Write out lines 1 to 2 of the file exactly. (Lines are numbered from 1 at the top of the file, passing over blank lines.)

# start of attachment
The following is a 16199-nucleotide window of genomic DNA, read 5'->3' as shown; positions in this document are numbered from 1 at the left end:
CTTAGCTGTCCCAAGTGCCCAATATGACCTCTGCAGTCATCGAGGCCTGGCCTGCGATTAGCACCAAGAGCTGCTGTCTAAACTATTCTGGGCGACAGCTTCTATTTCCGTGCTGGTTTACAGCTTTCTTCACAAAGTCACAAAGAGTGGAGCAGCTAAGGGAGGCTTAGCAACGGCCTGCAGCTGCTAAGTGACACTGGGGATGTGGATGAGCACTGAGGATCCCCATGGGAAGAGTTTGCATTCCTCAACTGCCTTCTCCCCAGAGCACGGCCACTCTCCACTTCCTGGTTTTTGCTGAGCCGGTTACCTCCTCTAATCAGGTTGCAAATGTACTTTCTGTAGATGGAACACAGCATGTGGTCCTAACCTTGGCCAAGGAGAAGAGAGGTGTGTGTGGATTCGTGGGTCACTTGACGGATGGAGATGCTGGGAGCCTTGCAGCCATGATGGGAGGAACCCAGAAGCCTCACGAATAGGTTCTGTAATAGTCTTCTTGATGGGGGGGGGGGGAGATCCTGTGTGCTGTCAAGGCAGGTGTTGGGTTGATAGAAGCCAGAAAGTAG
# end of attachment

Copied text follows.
The following is a 16199-nucleotide window of genomic DNA, read 5'->3' as shown; positions in this document are numbered from 1 at the left end:
CTTAGCTGTCCCAAGTGCCCAATATGACCTCTGCAGTCATCGAGGCCTGGCCTGCGATTAGCACCAAGAGCTGCTGTCTAAACTATTCTGGGCGACAGCTTCTATTTCCGTGCTGGTTTACAGCTTTCTTCACAAAGTCACAAAGAGTGGAGCAGCTAAGGGAGGCTTAGCAACGGCCTGCAGCTGCTAAGTGACACTGGGGATGTGGATGAGCACTGAGGATCCCCATGGGAAGAGTTTGCATTCCTCAACTGCCTTCTCCCCAGAGCACGGCCACTCTCCACTTCCTGGTTTTTGCTGAGCCGGTTACCTCCTCTAATCAGGTTGCAAATGTACTTTCTGTAGATGGAACACAGCATGTGGTCCTAACCTTGGCCAAGGAGAAGAGAGGTGTGTGTGGATTCGTGGGTCACTTGACGGATGGAGATGCTGGGAGCCTTGCAGCCATGATGGGAGGAACCCAGAAGCCTCACGAATAGGTTCTGTAATAGTCTTCTTGATGGGGGGGGGGGGAGATCCTGTGTGCTGTCAAGGCAGGTGTTGGGTTGATAGAAGCCAGAAAGTAG